News and Media Relations

News and Media Relations

Environment & Public Health

Catherine Hill

Professor of Entomology/Vector Biology

Hill specializes in vector-borne diseases like the Zika virus and Lyme Disease.

Dr. Catherine Hill

According to entomology professor Catherine Hill, the television show Game of Thrones and infectious diseases have more in common than one might think. In Hill’s universe, white walkers are mosquitos and ticks, small organisms capable of spreading deadly diseases like malaria, Zika, Lyme disease and other viruses. The only way to defeat the threat is to better understand how these diseases spread so the danger they pose to public health may be countered. Hill’s work takes her across the globe and across disciplines, from entomology to membrane biology, developing environmentally friendly insecticides and new vaccines. 

An integral part of Hill’s work involves public education. Hill frequently offers advice on how to eliminate mosquito breeding grounds and how to better protect oneself from mosquitos and ticks. Hill is pioneering an approach that does not seek the complete elimination of mosquitos, ticks and other arthropods. Instead, she focuses on methods to stop the spread of disease without forcing populations, either bugs or humans, into extinction.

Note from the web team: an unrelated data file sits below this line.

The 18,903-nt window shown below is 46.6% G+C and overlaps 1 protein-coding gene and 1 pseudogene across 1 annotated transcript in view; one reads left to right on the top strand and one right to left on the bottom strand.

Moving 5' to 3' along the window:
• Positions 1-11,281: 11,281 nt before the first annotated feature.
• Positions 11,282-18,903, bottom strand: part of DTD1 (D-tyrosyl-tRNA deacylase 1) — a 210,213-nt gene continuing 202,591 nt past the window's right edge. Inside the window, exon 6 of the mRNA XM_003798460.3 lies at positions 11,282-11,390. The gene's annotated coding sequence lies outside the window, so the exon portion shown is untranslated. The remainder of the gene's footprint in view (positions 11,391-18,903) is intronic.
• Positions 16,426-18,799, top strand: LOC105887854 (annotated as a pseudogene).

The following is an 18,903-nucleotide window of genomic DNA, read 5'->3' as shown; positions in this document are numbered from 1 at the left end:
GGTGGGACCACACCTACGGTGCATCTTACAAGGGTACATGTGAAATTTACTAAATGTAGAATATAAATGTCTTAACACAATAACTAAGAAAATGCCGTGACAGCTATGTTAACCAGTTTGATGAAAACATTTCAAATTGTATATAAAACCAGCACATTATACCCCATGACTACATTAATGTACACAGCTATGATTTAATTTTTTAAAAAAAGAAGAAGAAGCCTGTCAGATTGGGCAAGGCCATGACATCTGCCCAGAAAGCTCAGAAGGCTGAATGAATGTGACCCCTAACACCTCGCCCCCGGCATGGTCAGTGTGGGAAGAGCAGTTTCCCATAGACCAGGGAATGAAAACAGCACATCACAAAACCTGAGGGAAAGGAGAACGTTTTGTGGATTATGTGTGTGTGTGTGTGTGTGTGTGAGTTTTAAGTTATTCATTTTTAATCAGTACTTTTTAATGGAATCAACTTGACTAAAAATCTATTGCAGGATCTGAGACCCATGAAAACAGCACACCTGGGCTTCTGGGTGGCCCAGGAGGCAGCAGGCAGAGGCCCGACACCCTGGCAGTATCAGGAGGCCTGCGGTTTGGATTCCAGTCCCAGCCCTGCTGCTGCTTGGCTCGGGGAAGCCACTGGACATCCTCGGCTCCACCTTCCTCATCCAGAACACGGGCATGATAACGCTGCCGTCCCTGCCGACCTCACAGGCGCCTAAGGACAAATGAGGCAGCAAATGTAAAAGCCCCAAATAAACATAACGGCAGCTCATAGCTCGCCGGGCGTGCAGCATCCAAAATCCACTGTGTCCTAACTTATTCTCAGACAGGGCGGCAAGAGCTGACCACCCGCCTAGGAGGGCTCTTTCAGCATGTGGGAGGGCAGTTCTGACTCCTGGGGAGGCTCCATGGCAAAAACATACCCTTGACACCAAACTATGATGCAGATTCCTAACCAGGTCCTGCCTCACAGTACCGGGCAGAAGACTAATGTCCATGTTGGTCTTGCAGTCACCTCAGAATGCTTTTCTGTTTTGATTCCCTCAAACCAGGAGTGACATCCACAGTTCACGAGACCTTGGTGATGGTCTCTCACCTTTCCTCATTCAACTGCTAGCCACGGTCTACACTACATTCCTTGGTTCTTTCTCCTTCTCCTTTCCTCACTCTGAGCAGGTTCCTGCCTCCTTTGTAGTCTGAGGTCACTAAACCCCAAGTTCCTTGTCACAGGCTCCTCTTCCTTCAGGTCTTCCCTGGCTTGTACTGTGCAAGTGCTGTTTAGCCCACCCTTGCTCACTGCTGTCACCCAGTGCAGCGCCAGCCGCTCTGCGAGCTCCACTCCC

Hill, a native of Australia, received her Ph.D. from The University of Adelaide. Her research and work put her in contact with scholars, researchers and students internationally, giving her a comprehensive perspective on how vector-borne illnesses have impacted communities around the world.  Committed to the idea of prevention through education, Hill frequently grants interviews to members of the media and scientific community.

Ph.D. in Entomology, University of Adelaide, Adelaide, Australia

B.S. in Agricultural Science, University of Adelaide, Adelaide, Australia

Stories Featuring Catherine Hill

Brown mosquito

Mild Indiana winter combined with wet spring means lots of mosquitoes, ticks

FOX 59


If Indiana’s mild weather continues, the state could see more mosquitoes and ticks. Read More